“He shocked us this summer with the way he was finishing guys off at 1-2 and 0-2 counts. That was the thing the Indiana State coaches were so impressed with. “In the past he’d go 2-2, 3-2 and let the hitter foul a bunch of pitches off. Not this summer. He only was getting to 85-90 pitches in the eighth inning at times. He did a tremendous job of improving that aspect of his game.”
Manaea credits that mental approach to the game, the bulldog mentality it takes to be a highly successful pitcher.
“My confidence was a lot better going out there. I wasn’t looking at who they were, the name on the jersey. I wasn’t even worrying about them. I was worrying about me and my catcher, throwing the ball to the glove. I’ve got to work on that this spring, and have the same confidence I had this summer,” Manaea said last week.
Experience gained over the last two years, including the 2011 summer pitching for Dubois County in the Prospect League, has helped him make improvements on how to attack hitters.
“Definitely, just facing all these really good hitters, going through all the ups and downs of baseball. If I didn’t have that, I’d be mediocre. Just having those downs I went through my freshman year, it was good for me,” Manaea said.
Manaea arrived at ISU a tall but skinny prospect out of Northwest Indiana who topped out at 87 miles-per-hour. Manaea pitched three years for South Central High School in Wanatah before helping Andrean to a Class 3A state championship.
Training with the ISU strength and conditioning staff has played a part as well.
“It’s huge because I didn’t really work out in high school. Just coming here the first couple workouts, I was so dead,” Manaea said. “They killed me. I’m a lot stronger than I was my freshman year. That helped me a lot, has helped me gain velocity.”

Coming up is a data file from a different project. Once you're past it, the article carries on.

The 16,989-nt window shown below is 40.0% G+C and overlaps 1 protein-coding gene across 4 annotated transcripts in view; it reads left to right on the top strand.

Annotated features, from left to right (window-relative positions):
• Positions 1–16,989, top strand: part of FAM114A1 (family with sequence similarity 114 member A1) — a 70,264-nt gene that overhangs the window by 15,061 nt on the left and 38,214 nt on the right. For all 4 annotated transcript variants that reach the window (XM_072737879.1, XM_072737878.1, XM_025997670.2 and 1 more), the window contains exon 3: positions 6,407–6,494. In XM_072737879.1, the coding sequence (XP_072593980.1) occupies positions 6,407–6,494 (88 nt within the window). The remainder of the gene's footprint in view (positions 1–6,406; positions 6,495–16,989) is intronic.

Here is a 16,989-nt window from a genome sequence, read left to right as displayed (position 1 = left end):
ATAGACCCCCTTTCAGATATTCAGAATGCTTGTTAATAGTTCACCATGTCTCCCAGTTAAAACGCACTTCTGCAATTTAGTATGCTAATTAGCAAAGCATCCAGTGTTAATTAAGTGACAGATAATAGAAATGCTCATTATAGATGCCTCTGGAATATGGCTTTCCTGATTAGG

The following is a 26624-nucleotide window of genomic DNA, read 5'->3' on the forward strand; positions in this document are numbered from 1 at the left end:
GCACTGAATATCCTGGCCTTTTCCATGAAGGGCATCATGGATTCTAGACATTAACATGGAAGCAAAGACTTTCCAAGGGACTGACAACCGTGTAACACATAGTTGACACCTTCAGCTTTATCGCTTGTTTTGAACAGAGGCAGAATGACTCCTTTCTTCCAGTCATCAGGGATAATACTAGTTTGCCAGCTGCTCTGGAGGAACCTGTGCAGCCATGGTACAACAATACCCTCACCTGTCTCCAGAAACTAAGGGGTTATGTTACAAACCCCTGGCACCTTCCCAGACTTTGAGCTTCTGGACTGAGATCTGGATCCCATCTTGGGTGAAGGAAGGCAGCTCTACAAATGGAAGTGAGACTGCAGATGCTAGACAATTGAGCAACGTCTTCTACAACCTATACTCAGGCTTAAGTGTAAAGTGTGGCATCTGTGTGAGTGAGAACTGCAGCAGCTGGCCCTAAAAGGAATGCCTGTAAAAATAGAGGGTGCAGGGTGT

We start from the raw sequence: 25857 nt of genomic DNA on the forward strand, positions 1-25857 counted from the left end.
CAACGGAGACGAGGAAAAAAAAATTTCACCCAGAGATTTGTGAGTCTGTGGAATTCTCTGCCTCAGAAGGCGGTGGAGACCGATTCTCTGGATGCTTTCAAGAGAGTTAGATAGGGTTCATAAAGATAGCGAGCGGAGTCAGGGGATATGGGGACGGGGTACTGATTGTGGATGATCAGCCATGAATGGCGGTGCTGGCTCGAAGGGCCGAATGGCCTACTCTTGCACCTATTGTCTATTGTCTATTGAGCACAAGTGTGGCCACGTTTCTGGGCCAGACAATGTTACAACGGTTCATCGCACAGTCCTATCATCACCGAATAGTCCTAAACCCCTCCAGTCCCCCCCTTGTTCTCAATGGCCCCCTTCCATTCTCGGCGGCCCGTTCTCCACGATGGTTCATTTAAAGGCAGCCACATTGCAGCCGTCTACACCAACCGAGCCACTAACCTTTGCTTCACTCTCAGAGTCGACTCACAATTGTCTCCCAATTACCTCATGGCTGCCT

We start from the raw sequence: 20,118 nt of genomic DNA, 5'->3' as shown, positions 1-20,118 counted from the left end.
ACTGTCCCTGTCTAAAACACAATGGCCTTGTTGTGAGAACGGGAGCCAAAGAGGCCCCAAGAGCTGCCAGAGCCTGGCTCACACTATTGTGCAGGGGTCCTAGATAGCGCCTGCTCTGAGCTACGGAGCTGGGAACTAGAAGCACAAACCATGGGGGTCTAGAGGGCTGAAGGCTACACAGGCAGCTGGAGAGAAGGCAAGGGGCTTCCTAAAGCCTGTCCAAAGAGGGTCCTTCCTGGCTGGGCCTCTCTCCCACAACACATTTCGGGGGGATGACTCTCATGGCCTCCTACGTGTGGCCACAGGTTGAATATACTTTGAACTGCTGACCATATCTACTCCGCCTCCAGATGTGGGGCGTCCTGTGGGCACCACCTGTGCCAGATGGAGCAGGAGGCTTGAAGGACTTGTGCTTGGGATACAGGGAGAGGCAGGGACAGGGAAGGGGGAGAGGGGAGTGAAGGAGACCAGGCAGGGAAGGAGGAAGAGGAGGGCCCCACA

That all-around strength is key for a pitcher, he said.
“Keeping body balance, having a strong core is important for that. Working out the legs too because you push off the mound. Just having an overall strong body,” Manaea said.
Another thing that helps Manaea as an elite pitching prospect is his pickoff move. He picked off seven runners during his sophomore year at ISU, while runners were just 2-of-9 on stolen base attempts.
Manaea is just ready to keep working on improving. He’ll still have to have a dominant spring to be picked as high as some are projecting.
“I’m really excited to get out there this spring. Just keep pitching how I have been, not try to change anything. Can’t get a big head like that. I’m just trying to be normal Sean,” he said.
As for being a potential first-rounder, he’s not getting into the hype that’s built up.
“I’m not trying to worry about that. I’m just wanting to go out and pitch. It’d be real awesome to get drafted, trying not to worry about it. Just go out and have fun,” Manaea said.
Sounds good to coach Heller, who has his ace but will need to replace two other weekend starters.
“It brings to light all we’ve been able to do over the last few years with developing players. People have taken notice. It’s good for all of us,” Heller said. “It’s a very big deal, what he accomplished this summer. Another positive is that Sean is more confident in himself. He’s grown up a lot. He’s handled himself well. Best of all, he’s a good guy.”